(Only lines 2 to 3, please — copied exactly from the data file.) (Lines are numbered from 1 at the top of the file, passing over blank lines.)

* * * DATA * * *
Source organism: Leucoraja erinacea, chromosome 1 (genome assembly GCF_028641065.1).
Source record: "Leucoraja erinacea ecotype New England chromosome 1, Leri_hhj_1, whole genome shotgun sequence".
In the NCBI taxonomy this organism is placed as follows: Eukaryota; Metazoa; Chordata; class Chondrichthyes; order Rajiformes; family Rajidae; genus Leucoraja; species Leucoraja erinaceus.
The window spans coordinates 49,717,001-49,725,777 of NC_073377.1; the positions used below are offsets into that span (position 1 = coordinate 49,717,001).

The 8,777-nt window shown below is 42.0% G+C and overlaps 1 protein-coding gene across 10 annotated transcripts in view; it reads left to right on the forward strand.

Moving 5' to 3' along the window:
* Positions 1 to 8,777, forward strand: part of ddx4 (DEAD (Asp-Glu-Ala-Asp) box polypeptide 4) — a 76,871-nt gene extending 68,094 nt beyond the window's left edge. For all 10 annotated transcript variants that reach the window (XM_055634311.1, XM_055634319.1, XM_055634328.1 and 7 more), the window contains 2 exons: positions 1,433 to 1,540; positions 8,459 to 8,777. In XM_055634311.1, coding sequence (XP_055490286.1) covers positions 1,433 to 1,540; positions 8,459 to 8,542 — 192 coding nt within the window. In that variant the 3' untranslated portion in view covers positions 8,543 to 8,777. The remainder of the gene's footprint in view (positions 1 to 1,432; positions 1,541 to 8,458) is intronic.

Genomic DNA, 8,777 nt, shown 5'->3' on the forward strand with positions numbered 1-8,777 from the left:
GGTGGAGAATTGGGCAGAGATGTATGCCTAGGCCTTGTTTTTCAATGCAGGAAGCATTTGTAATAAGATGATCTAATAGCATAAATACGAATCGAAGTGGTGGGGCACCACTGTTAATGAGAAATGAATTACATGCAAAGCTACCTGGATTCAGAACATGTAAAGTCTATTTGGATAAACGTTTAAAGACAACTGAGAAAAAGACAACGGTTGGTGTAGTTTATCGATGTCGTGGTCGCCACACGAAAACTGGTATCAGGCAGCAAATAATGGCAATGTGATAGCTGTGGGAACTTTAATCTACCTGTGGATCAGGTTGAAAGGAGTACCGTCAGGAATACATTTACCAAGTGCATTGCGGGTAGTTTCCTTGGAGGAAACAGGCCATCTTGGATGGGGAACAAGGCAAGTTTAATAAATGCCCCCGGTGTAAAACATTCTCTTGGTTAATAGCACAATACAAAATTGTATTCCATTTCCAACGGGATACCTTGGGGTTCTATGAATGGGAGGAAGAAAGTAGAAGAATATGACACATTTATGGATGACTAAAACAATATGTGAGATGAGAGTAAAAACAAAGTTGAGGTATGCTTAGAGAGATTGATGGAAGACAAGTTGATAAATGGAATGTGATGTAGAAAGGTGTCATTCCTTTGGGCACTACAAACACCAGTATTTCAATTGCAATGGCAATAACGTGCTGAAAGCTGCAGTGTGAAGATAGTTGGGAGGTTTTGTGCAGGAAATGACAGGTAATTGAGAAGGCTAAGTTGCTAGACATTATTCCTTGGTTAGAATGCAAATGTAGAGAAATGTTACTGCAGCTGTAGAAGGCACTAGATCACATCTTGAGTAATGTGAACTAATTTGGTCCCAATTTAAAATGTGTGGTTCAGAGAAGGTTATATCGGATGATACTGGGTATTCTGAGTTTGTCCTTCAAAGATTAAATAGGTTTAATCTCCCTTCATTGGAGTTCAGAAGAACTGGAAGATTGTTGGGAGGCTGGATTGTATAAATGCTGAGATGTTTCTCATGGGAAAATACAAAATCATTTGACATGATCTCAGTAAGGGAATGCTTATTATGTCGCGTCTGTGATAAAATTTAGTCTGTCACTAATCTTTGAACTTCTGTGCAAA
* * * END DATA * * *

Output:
Source record: "Leucoraja erinacea ecotype New England chromosome 1, Leri_hhj_1, whole genome shotgun sequence".
In the NCBI taxonomy this organism is placed as follows: Eukaryota; Metazoa; Chordata; class Chondrichthyes; order Rajiformes; family Rajidae; genus Leucoraja; species Leucoraja erinaceus.